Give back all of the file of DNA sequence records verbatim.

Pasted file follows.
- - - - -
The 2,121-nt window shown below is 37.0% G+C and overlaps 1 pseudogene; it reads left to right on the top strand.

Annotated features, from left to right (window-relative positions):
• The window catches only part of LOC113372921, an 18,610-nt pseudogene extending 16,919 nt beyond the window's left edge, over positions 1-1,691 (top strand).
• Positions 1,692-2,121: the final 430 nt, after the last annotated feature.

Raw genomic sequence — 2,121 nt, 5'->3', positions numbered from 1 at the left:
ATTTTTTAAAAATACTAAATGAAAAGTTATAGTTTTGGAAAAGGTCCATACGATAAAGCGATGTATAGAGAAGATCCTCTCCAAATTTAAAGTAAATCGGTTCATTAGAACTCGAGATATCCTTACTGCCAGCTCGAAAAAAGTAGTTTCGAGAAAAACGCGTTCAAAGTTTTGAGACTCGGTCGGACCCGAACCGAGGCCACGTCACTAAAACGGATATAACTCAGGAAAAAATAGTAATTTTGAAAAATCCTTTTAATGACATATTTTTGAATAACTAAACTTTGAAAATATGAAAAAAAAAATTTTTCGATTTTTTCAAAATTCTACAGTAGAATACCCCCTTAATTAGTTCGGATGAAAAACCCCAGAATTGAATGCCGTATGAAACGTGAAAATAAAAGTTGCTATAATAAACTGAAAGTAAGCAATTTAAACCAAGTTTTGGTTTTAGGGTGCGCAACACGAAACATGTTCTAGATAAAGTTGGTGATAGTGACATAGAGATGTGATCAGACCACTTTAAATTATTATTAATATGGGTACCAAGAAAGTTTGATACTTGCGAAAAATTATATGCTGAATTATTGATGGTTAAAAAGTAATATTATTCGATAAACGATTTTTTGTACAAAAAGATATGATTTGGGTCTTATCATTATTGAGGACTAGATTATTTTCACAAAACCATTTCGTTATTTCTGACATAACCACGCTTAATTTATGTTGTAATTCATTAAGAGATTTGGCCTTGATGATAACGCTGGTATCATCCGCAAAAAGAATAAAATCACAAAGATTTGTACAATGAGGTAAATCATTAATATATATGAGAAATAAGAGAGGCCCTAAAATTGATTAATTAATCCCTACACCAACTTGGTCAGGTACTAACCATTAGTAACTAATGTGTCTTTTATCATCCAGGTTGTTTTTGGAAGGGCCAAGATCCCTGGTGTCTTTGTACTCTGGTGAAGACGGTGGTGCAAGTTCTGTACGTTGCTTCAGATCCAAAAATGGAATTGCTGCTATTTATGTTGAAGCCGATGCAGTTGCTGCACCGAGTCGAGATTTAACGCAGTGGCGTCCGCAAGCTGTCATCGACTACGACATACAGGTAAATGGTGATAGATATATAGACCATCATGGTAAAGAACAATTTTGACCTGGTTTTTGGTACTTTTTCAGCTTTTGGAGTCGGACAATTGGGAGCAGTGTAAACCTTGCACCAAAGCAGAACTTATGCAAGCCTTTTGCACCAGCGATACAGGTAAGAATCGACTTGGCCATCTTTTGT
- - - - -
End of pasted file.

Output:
The 2,121-nt window shown below is 37.0% G+C and overlaps 1 pseudogene; it reads left to right on the top strand.

Annotated features, from left to right (window-relative positions):
• The window catches only part of LOC113372921, an 18,610-nt pseudogene extending 16,919 nt beyond the window's left edge, over positions 1-1,691 (top strand).
• Positions 1,692-2,121: the final 430 nt, after the last annotated feature.

Raw genomic sequence — 2,121 nt, 5'->3', positions numbered from 1 at the left:
ATTTTTTAAAAATACTAAATGAAAAGTTATAGTTTTGGAAAAGGTCCATACGATAAAGCGATGTATAGAGAAGATCCTCTCCAAATTTAAAGTAAATCGGTTCATTAGAACTCGAGATATCCTTACTGCCAGCTCGAAAAAAGTAGTTTCGAGAAAAACGCGTTCAAAGTTTTGAGACTCGGTCGGACCCGAACCGAGGCCACGTCACTAAAACGGATATAACTCAGGAAAAAATAGTAATTTTGAAAAATCCTTTTAATGACATATTTTTGAATAACTAAACTTTGAAAATATGAAAAAAAAAATTTTTCGATTTTTTCAAAATTCTACAGTAGAATACCCCCTTAATTAGTTCGGATGAAAAACCCCAGAATTGAATGCCGTATGAAACGTGAAAATAAAAGTTGCTATAATAAACTGAAAGTAAGCAATTTAAACCAAGTTTTGGTTTTAGGGTGCGCAACACGAAACATGTTCTAGATAAAGTTGGTGATAGTGACATAGAGATGTGATCAGACCACTTTAAATTATTATTAATATGGGTACCAAGAAAGTTTGATACTTGCGAAAAATTATATGCTGAATTATTGATGGTTAAAAAGTAATATTATTCGATAAACGATTTTTTGTACAAAAAGATATGATTTGGGTCTTATCATTATTGAGGACTAGATTATTTTCACAAAACCATTTCGTTATTTCTGACATAACCACGCTTAATTTATGTTGTAATTCATTAAGAGATTTGGCCTTGATGATAACGCTGGTATCATCCGCAAAAAGAATAAAATCACAAAGATTTGTACAATGAGGTAAATCATTAATATATATGAGAAATAAGAGAGGCCCTAAAATTGATTAATTAATCCCTACACCAACTTGGTCAGGTACTAACCATTAGTAACTAATGTGTCTTTTATCATCCAGGTTGTTTTTGGAAGGGCCAAGATCCCTGGTGTCTTTGTACTCTGGTGAAGACGGTGGTGCAAGTTCTGTACGTTGCTTCAGATCCAAAAATGGAATTGCTGCTATTTATGTTGAAGCCGATGCAGTTGCTGCACCGAGTCGAGATTTAACGCAGTGGCGTCCGCAAGCTGTCATCGACTACGACATACAGGTAAATGGTGATAGATATATAGACCATCATGGTAAAGAACAATTTTGACCTGGTTTTTGGTACTTTTTCAGCTTTTGGAGTCGGACAATTGGGAGCAGTGTAAACCTTGCACCAAAGCAGAACTTATGCAAGCCTTTTGCACCAGCGATACAGGTAAGAATCGACTTGGCCATCTTTTGT